See in the dark.

BLIND VISION
© by Gary L Morton, 2,300 words
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Dan moved slowly so he wouldn't trip, and he could feel the friendly touch of the sunlight spilling through the attic window. The dust had an aged scent, mixed odors of things willingly locked away and forgotten. He'd been picking through flea-market-type odds and ends for about an hour, childhood memories marching through his mind with the many fragrances of dust. Some blind people find the past to be like a river running deep with currents of emotion, but to Dan the attic was like a womb or time capsule. His life was inside the capsule, cruel horizons were locked on the outside and he was comforted in knowing that once there were good times. In his memory, moments of inspiration were his sight; a pure inner light and bright lifeline that kept his personality safe from the many chasms of sorrow and disappointment.

His cane bumped an object on the floor, and he could tell it was a necklace. Using the worn floorboards to his advantage, he picked it up and it slid down the cane into his hand. He examined it, feeling a thin chain, a large bead, and what was likely a wolf fang.

Before he could think, the warmth of the sun vanished from the window and the fang went cold in his hand; unreasonable fear crept over him and he decided to leave the attic. Not wanting to lose the necklace while climbing down, he fastened it around his neck.

Then he took a step and his thoughts took off, accelerating past clarity to confusion and pain. Staggering back, he fell in pile of clothing. It was like he'd landed at the bottom of a deep well and the impact had cleared the confusion to leave one brilliant thought in his head. A thought he couldn't fully comprehend, even though it was the most important thought he'd ever had.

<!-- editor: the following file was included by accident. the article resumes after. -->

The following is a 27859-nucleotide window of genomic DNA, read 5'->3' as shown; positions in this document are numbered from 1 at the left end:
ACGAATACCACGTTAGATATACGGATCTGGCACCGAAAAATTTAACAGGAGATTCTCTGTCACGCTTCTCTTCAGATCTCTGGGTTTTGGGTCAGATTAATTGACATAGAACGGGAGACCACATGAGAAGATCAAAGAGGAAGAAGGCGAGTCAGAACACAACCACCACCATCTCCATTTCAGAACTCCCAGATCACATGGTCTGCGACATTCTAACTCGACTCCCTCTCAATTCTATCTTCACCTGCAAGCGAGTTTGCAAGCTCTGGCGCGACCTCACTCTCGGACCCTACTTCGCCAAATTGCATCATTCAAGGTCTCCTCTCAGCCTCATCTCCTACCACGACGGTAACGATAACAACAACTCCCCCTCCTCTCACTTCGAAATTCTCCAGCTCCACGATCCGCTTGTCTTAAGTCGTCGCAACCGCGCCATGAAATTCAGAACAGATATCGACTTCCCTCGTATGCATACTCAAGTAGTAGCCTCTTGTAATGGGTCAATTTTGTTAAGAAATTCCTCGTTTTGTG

Interpretation shifted and he realized that the thought was really a large object. Smiling like an infant, he touched it like it was a new toy. Depth perception stole into his awareness; the object was a chair. Something was beyond it so he looked up and was quickly dazzled by lights brighter than his usual emotions.

"I can see," he whispered as the truth sank in. Moving forward quickly he touched objects, and as fast as he touched them he understood what they were. After covering the room, he stopped and looked around, finding that the room made sense to him now.

A sky of gray shades pulsed outside the window; it was a grim ocean over a world lacking in form. Turning from the window, he saw something that startled him; it was up in the corner rafters, and was made of blindness, evil moods and a large chunk of gray sky.

It threw out sky-colored wings and whirled down on him. Dan stumbled and struggled against a flurry of beating wings, shivers, high-pitched cries and dark memories. Poison hate was invading his mind; he threw the creature over his shoulder and it crashed through the window. A coat rack and chair went over as he hurried out the door.

It was soaring through the broken window as he slammed the door, and it thumped against the wood, causing him to lose his balance and tumble wildly down the stairs.